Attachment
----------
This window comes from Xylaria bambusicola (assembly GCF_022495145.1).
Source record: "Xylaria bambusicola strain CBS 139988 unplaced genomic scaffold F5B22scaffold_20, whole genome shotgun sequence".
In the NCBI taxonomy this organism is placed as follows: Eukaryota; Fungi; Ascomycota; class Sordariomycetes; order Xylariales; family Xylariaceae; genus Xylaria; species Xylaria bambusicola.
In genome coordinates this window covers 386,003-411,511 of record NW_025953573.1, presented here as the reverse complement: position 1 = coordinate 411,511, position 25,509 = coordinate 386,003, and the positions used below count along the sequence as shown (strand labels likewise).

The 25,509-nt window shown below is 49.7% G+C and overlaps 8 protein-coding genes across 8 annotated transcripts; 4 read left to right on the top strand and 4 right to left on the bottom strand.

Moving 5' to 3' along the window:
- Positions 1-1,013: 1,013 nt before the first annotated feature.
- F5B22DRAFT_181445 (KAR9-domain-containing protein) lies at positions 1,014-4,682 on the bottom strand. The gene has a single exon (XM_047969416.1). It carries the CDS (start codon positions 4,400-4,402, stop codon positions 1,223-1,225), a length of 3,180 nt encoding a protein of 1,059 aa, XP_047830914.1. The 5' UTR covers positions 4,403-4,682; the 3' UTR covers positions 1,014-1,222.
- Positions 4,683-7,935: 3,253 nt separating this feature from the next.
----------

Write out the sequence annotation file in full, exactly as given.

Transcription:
This window comes from Xylaria bambusicola (assembly GCF_022495145.1).
Source record: "Xylaria bambusicola strain CBS 139988 unplaced genomic scaffold F5B22scaffold_20, whole genome shotgun sequence".
In the NCBI taxonomy this organism is placed as follows: Eukaryota; Fungi; Ascomycota; class Sordariomycetes; order Xylariales; family Xylariaceae; genus Xylaria; species Xylaria bambusicola.
In genome coordinates this window covers 386,003-411,511 of record NW_025953573.1, presented here as the reverse complement: position 1 = coordinate 411,511, position 25,509 = coordinate 386,003, and the positions used below count along the sequence as shown (strand labels likewise).

The 25,509-nt window shown below is 49.7% G+C and overlaps 8 protein-coding genes across 8 annotated transcripts; 4 read left to right on the top strand and 4 right to left on the bottom strand.

Moving 5' to 3' along the window:
- Positions 1-1,013: 1,013 nt before the first annotated feature.
- F5B22DRAFT_181445 (KAR9-domain-containing protein) lies at positions 1,014-4,682 on the bottom strand. The gene has a single exon (XM_047969416.1). It carries the CDS (start codon positions 4,400-4,402, stop codon positions 1,223-1,225), a length of 3,180 nt encoding a protein of 1,059 aa, XP_047830914.1. The 5' UTR covers positions 4,403-4,682; the 3' UTR covers positions 1,014-1,222.
- Positions 4,683-7,935: 3,253 nt separating this feature from the next.